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The Supreme Court ruled that prohibition of marijuana is unconstitutional. The Supreme Court published precedents regarding personal use of marijuana.

5 injunctions trigger court ruling that marijuana ban is unconstitutional

As of Monday, citizens can obtain legal protection allowing personal use of pot

The Supreme Court (SCJN) yesterday published eight precedents on the recreational use of marijuana which determined that prohibition of the drug is unconstitutional.

Publication of the precedents in the court’s weekly gazette means that as of Monday it will be mandatory for all federal judges to grant amparos or injunctions to people who wish to use marijuana recreationally and seek legal protection to do so.

The eight precedents are based on five amparos already granted to complainants, allowing the possession and personal use of cannabis.

Three of the amparos were issued between 2015 and 2017 while another two were granted in October last year.

Under Mexican law, five similar rulings on a matter establish a standard that applies more broadly.

Judges ruled that the complete prohibition of marijuana – as stipulated by the General Health Law – is not a proportional measure to protect people’s health and public order and that criminalization of the drug violates the right to free development of personality.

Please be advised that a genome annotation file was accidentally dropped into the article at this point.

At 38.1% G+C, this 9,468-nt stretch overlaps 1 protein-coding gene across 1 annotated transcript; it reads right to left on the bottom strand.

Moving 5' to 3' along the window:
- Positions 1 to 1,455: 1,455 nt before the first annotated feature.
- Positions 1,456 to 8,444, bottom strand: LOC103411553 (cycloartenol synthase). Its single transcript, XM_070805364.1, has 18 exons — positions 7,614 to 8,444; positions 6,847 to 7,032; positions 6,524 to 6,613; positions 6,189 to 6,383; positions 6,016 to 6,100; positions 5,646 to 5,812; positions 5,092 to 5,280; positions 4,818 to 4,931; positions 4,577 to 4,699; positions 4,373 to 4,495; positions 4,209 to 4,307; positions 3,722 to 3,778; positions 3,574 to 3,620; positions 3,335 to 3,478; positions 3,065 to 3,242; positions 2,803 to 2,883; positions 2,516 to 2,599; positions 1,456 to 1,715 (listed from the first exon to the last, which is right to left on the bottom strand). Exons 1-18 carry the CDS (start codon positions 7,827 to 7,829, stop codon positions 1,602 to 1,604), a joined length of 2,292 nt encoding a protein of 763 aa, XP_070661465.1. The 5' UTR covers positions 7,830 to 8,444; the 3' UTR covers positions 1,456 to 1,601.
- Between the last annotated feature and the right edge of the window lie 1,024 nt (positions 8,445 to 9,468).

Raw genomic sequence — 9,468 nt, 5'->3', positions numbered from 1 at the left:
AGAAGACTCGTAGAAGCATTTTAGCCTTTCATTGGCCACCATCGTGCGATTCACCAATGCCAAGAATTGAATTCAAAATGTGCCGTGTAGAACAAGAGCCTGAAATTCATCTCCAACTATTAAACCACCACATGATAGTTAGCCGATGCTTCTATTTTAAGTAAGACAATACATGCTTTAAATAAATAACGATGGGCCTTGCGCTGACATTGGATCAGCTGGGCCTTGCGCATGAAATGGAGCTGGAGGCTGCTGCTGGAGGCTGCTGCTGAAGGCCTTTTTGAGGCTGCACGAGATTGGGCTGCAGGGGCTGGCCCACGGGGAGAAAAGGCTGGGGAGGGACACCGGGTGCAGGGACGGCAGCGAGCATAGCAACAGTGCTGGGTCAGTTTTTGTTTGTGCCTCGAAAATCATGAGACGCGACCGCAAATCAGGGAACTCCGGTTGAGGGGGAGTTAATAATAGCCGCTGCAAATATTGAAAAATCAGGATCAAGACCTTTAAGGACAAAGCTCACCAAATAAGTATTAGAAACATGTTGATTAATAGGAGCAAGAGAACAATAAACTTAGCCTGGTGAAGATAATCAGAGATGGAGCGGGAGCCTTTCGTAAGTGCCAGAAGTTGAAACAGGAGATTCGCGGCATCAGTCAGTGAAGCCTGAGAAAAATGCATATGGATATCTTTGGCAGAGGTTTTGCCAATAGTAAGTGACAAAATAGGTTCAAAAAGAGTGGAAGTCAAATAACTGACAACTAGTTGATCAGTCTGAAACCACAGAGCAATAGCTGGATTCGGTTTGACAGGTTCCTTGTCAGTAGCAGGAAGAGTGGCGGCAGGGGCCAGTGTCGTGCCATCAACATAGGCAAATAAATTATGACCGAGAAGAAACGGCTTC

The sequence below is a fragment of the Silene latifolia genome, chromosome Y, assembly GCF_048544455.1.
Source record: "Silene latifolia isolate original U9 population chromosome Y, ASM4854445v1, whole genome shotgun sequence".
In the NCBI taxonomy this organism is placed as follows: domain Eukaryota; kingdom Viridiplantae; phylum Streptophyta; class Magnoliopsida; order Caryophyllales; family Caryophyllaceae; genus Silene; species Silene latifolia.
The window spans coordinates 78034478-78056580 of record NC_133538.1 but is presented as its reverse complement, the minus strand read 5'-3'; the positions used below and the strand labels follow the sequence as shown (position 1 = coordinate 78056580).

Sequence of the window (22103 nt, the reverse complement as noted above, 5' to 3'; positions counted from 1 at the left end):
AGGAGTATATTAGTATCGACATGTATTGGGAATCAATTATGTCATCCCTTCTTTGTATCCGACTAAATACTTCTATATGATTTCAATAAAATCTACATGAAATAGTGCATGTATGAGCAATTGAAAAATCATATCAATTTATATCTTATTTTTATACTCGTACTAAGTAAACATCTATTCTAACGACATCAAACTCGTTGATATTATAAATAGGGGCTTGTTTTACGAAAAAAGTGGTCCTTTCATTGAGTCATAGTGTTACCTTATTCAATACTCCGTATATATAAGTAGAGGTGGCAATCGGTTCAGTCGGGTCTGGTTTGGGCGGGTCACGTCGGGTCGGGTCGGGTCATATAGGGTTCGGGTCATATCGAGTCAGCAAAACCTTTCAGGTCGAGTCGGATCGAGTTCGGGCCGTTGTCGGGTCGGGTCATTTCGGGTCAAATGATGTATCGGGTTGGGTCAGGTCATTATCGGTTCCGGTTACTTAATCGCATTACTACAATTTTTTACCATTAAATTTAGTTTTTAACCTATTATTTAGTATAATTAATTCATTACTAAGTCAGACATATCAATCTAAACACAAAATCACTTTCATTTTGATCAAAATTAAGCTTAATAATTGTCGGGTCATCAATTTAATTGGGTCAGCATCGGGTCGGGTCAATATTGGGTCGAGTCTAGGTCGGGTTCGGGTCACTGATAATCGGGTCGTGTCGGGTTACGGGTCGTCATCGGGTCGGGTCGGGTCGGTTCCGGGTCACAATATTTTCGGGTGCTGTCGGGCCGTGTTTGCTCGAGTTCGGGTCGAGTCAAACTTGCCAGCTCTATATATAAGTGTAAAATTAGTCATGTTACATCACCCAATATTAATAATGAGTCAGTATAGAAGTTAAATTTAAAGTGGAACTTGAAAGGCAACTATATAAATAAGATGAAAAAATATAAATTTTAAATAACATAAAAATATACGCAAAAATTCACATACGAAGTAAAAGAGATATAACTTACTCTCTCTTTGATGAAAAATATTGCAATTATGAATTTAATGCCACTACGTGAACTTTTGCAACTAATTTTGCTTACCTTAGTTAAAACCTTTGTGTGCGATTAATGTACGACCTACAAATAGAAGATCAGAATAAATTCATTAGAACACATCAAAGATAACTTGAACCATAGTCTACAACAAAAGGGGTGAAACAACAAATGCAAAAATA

“Absolute prohibition of the recreational use of marijuana . . . persecutes constitutionally validated objectives,” the SCJN said.

The court’s resolution does not compel judges to provide legal protection to people who wish to grow and/or sell marijuana.

On February 13, the SCJN notified both houses of Congress that it had approved the precedents, opening up a 90-day window within which lawmakers have the opportunity to legislate to legalize the recreational use of marijuana.

After the Supreme Court’s October rulings, Mexico United Against Crime, a group that opposes the prohibition of drugs, urged lawmakers to legalize marijuana.

“The Supreme Court has done its job . . . The responsibility for issuing the corresponding regulation falls on Congress,” the group’s director general, Lisa Sánchez, said in a statement.

Interior Secretary Olga Sánchez Cordero, a former Supreme Court judge, said in July that then president-elect López Obrador had given her a “blank check” to explore the possibility of legalizing drugs as well as any other measures that could help restore peace to Mexico.

Source: Milenio (sp) 

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